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Java

Classpath

Hey guys Suppose I have a [A.java] file in my [D drive] and [b.java] in [ C drive] how will I import class A in class B . I came across this during Python so I had to keep both files in same folder when i googled it it showed be class-path nonsense that I was not able to understand.How will this work in java if the package is in different drive.

1 Answer

Alexander Nikiforov
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Alexander Nikiforov
Java Web Development Techdegree Graduate 22,161 Points

Interesting question.

I believe Oracle Documentation here can help you.

Quoting from here:

Understanding the class path and package names Java classes are organized into packages which are mapped to directories in the file system. But, unlike the file system, whenever you specify a package name, you specify the whole package name -- never part of it. For example, the package name for java.awt.Button is always specified as java.awt.

For example, suppose you want the Java runtime to find a class named Cool.class in the package utility.myapp. If the path to that directory is C:\java\MyClasses\utility\myapp, you would set the class path so that it contains C:\java\MyClasses.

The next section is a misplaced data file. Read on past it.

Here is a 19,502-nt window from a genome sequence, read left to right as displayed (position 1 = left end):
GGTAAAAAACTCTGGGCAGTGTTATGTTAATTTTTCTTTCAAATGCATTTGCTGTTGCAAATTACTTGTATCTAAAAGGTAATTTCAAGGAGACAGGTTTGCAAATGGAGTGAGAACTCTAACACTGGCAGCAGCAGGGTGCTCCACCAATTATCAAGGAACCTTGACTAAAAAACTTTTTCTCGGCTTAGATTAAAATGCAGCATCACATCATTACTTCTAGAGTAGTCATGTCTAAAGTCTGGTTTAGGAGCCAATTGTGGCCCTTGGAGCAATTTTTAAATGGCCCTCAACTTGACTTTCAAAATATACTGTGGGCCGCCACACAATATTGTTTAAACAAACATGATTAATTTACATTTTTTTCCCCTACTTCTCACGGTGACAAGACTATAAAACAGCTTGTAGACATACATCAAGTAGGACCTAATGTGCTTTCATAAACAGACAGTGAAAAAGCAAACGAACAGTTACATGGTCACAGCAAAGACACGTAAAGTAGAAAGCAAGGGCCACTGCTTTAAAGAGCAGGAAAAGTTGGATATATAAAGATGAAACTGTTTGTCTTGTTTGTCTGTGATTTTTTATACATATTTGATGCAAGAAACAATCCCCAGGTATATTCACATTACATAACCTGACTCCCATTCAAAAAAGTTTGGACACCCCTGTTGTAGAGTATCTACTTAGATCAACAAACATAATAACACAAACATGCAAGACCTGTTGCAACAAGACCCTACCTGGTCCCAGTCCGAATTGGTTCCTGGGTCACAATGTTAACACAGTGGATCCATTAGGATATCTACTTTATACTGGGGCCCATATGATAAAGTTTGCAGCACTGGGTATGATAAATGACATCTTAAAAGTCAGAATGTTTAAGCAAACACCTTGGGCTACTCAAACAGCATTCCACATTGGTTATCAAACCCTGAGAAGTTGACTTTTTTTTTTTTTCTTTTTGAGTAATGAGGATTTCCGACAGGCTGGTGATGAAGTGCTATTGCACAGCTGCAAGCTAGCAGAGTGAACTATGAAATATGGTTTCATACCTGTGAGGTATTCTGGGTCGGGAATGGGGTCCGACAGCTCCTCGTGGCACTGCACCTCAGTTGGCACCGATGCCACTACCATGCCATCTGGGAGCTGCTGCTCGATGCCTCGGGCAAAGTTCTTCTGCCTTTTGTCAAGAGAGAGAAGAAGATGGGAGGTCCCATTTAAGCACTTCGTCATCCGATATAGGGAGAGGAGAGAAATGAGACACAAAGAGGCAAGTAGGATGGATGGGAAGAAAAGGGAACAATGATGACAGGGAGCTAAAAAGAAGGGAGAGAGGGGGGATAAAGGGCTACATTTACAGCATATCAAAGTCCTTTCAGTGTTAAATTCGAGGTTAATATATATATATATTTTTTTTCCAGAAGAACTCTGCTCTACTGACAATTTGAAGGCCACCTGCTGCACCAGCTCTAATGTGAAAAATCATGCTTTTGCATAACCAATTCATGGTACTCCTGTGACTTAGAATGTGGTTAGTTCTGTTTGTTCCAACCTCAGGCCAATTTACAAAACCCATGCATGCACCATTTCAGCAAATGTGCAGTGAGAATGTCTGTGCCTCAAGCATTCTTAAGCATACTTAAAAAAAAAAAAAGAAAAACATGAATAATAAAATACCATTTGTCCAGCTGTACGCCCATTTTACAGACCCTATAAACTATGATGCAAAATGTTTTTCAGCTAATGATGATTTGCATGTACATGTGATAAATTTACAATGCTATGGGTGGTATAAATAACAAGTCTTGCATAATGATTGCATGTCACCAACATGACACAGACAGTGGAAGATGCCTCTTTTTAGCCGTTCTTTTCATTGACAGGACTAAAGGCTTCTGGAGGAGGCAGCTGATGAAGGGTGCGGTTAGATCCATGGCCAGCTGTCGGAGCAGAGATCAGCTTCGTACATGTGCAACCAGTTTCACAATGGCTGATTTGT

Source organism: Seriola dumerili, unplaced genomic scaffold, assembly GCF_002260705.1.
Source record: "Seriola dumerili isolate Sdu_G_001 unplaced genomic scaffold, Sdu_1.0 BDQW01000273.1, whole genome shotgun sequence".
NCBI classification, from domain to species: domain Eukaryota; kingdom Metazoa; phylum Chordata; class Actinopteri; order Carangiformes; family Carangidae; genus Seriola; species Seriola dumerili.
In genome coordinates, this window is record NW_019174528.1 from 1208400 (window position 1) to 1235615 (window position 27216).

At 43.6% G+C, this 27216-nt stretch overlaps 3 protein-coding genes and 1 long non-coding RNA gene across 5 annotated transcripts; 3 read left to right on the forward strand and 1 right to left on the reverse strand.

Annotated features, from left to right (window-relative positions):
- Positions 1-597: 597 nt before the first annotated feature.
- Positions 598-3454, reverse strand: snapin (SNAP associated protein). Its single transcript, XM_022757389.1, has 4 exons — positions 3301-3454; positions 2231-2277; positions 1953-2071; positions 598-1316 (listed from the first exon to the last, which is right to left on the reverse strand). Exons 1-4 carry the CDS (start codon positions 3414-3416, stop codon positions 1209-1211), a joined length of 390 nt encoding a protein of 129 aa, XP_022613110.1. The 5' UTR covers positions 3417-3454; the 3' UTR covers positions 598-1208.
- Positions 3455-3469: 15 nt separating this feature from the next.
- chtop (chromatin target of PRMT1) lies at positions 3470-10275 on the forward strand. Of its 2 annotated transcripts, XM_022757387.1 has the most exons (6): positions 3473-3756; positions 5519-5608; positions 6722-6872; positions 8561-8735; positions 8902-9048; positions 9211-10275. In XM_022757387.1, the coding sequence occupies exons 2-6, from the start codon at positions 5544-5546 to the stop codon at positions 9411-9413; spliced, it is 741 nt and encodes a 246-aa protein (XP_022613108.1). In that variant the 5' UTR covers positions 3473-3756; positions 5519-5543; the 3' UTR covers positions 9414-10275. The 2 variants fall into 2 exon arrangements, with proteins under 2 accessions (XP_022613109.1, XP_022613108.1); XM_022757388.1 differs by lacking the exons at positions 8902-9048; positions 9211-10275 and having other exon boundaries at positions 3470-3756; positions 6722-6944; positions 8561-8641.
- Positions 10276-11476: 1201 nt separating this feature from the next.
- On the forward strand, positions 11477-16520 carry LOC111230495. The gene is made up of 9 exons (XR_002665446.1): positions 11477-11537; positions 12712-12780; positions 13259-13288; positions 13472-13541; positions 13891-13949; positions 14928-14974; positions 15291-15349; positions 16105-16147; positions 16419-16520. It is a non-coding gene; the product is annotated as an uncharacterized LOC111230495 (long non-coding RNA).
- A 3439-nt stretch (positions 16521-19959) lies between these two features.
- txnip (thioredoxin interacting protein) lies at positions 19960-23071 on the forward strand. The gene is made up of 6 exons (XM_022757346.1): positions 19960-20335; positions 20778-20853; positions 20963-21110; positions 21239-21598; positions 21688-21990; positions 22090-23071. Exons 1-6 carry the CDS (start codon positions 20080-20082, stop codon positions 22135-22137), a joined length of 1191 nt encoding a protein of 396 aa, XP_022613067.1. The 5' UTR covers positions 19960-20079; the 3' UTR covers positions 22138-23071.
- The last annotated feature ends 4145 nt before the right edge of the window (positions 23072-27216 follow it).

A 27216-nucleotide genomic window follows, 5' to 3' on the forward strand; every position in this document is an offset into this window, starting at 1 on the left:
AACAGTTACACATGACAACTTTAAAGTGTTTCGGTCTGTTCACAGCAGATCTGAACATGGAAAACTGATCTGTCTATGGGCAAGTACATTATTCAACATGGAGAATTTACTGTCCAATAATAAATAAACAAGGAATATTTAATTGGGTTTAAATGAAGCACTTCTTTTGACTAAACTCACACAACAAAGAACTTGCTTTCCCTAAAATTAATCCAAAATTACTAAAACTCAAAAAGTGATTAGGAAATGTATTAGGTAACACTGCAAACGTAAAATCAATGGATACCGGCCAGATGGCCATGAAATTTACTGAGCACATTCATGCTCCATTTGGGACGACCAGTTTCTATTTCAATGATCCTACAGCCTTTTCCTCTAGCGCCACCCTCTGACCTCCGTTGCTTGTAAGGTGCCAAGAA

To run that app, you could use the following JVM command:

C:> java -classpath C:\java\MyClasses utility.myapp.Cool

When the app runs, the JVM uses the class path settings to find any other classes defined in the utility.myapp package that are used by the Cool class.

Note that the entire package name is specified in the command. It is not possible, for example, to set the class path so it contains C:\java\MyClasses\utility and use the command java myapp.Cool. The class would not be found.

(You may be wondering what defines the package name for a class. The answer is that the package name is part of the class and cannot be modified, except by recompiling the class.)

I think it is pretty explicit example, try that out :) Worked for me.

So you can compile your Cool.java class on disk D for example, and using the -classpath you can run it anywhere.

My advice is however to finish Java Track first and learn to use dependency management. Tools like Gradle and Maven will keep things organized for you, even if you use external jars